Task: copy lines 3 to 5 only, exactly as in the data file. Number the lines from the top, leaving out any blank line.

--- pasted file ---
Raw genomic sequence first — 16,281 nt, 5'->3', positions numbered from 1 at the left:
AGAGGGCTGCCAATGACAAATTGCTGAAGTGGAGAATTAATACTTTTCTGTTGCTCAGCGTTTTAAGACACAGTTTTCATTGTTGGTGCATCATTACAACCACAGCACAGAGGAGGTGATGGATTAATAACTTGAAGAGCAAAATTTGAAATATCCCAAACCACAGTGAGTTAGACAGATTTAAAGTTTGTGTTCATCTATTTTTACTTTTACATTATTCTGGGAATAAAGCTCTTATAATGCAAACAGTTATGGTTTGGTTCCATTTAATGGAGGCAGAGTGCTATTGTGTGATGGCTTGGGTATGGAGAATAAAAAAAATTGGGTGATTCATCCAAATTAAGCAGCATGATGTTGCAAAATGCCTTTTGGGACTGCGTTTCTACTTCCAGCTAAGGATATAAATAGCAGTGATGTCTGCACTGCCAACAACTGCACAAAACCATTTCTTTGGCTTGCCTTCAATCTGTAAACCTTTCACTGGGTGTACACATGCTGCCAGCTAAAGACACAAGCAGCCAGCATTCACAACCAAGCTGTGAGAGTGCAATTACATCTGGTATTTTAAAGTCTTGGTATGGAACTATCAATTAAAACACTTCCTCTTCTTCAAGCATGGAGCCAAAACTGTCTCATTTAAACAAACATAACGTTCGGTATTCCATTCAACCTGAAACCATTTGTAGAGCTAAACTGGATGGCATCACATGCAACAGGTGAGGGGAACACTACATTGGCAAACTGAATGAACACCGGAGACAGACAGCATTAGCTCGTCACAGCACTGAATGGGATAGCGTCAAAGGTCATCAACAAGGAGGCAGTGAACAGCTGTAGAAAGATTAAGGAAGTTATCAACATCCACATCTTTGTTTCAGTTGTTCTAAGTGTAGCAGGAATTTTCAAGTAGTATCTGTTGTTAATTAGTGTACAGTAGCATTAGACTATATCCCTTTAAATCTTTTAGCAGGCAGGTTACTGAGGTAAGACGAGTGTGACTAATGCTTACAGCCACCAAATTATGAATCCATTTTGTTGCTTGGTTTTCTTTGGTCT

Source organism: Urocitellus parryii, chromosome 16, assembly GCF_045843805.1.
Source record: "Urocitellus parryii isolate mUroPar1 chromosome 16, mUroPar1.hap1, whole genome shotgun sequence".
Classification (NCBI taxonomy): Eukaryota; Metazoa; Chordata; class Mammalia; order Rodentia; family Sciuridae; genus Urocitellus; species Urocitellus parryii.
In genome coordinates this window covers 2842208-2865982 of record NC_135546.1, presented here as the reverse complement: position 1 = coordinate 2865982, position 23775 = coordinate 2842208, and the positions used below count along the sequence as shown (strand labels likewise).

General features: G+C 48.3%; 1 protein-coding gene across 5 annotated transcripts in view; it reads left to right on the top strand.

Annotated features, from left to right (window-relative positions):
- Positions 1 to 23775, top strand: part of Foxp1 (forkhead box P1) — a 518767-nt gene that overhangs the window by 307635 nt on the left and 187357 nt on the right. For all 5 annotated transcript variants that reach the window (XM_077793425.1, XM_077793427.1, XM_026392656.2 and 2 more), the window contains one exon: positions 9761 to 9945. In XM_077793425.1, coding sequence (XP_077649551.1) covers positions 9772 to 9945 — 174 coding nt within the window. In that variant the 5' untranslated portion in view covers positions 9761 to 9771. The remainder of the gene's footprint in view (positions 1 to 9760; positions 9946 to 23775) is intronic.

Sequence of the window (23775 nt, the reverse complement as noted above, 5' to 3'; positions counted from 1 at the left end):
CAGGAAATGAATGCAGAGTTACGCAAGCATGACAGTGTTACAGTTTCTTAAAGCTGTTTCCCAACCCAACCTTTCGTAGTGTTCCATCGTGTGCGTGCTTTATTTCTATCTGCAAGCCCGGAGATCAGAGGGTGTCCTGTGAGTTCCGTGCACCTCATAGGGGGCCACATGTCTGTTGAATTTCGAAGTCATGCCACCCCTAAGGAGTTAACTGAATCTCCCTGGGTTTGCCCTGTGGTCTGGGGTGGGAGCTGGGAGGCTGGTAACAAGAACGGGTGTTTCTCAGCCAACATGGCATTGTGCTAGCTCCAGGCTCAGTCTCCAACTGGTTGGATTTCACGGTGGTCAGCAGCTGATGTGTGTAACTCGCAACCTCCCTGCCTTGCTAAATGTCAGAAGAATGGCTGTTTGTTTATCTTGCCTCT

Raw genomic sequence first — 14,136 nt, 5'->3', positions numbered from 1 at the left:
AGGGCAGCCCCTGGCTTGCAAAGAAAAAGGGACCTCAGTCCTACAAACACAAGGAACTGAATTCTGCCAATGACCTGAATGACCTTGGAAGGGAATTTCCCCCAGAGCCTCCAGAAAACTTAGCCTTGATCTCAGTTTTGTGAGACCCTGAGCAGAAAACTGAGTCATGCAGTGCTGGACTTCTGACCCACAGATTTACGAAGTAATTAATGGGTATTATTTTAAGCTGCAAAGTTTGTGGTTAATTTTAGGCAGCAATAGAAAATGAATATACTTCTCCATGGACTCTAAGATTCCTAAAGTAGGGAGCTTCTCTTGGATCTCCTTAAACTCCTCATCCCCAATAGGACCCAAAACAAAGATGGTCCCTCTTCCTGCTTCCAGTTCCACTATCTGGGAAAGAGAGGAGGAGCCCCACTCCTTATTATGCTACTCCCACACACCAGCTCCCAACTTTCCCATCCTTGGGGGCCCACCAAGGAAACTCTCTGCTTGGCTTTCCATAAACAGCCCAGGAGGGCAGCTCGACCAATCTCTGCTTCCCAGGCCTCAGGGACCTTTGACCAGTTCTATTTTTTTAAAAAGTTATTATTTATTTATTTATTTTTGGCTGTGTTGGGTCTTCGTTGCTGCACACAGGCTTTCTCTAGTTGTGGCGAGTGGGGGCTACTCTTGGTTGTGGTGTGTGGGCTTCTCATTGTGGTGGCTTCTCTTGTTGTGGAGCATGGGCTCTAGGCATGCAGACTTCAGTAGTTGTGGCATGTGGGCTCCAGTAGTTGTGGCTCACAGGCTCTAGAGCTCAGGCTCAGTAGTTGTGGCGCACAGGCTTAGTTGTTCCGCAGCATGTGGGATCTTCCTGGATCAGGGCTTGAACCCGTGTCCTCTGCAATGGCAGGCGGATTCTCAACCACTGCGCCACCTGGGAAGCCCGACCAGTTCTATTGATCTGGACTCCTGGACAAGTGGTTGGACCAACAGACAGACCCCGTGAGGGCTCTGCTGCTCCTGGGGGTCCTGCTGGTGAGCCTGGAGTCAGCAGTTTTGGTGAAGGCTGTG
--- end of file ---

Source organism: Urocitellus parryii, chromosome 16, assembly GCF_045843805.1.
Source record: "Urocitellus parryii isolate mUroPar1 chromosome 16, mUroPar1.hap1, whole genome shotgun sequence".
Classification (NCBI taxonomy): Eukaryota; Metazoa; Chordata; class Mammalia; order Rodentia; family Sciuridae; genus Urocitellus; species Urocitellus parryii.